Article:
Growing pains



Director Kelsey Egan

Cast Jessica Alexander, Adrienne

Pearce, Hilton Pelser, Anja Taljaard

This slow-burn psychosexu­al thriller distinguis­hes itself by being far more depraved than its initially austere air suggests.

In a post-apocalypti­c hellscape, the air is contaminat­ed with “the shred”, a toxin that strips people of their memories. A family of five survives living in an airtight glasshouse, with enough vegetation inside to create a closed ecosystem. They stick to strict rules dictated by Mother (Adrienne Pearce), venture outside only in gas masks, and shoot intruders on sight.

A stranger (Hilton Pelser) arrives claiming to be prodigal son

Lucas, but in a world of disintegra­ting memories no one can be sure of who anyone, including themselves, truly is. Trapped in the glasshouse, they cultivate fruits, vegetables and incestuous sexual tensions.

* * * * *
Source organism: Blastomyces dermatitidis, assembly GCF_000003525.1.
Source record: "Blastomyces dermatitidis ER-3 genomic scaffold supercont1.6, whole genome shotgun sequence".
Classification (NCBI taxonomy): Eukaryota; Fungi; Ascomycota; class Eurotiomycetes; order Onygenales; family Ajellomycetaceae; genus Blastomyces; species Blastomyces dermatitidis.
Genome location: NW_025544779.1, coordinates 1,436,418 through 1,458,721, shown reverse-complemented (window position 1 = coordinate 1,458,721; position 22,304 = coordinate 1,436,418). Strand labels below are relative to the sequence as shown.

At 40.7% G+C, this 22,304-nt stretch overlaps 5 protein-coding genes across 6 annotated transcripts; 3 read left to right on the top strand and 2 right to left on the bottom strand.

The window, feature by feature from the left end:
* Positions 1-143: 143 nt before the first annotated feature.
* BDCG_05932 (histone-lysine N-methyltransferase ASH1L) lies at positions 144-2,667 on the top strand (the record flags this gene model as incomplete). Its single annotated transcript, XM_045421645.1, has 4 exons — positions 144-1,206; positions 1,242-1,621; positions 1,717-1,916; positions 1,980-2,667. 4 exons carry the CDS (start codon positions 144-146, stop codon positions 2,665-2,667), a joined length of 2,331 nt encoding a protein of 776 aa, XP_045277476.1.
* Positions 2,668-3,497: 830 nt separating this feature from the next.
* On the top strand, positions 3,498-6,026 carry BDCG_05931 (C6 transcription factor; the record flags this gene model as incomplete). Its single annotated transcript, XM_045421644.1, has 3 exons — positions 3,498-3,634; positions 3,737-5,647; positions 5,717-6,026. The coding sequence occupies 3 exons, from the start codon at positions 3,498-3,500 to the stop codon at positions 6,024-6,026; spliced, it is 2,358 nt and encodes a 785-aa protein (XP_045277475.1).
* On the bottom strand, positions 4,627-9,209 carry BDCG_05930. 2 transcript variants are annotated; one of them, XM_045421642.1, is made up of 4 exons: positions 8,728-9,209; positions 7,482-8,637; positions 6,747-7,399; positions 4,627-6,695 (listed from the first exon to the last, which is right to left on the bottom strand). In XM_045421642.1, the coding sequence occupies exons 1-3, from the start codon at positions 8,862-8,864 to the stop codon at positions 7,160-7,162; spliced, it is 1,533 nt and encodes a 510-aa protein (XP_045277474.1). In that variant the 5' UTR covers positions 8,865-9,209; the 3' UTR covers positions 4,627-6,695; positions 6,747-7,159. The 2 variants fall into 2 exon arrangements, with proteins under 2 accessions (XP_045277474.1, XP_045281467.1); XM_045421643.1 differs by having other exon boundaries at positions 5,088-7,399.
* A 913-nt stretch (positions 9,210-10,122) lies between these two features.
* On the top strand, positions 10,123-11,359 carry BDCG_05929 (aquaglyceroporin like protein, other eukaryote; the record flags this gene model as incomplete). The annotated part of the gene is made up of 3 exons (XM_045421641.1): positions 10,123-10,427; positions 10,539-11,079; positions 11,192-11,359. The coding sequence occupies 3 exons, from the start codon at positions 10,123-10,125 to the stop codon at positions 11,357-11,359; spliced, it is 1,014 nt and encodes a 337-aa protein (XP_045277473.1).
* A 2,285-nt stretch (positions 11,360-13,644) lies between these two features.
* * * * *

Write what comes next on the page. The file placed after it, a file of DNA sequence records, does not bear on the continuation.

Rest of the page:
There is some impressive compositio­n from director Kelsey Egan who, despite the transparen­cy of this house, fills the film with claustroph­obia; within the garden you can practicall­y feel the air heavy with mind-altering toxins. A slow, restrained piece of work, it’s unlikely to do much for those who like their thrillers chock full of jump scares, but for those with more patience there are plenty of interestin­g ideas here about duty to family and the fallibilit­y of the mind. Leila Latif

The key location is the 19th century Pearson Conservato­ry in Port Elizabeth, South Africa, restored in the noughties.

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She was determined to hide her last Rolo.
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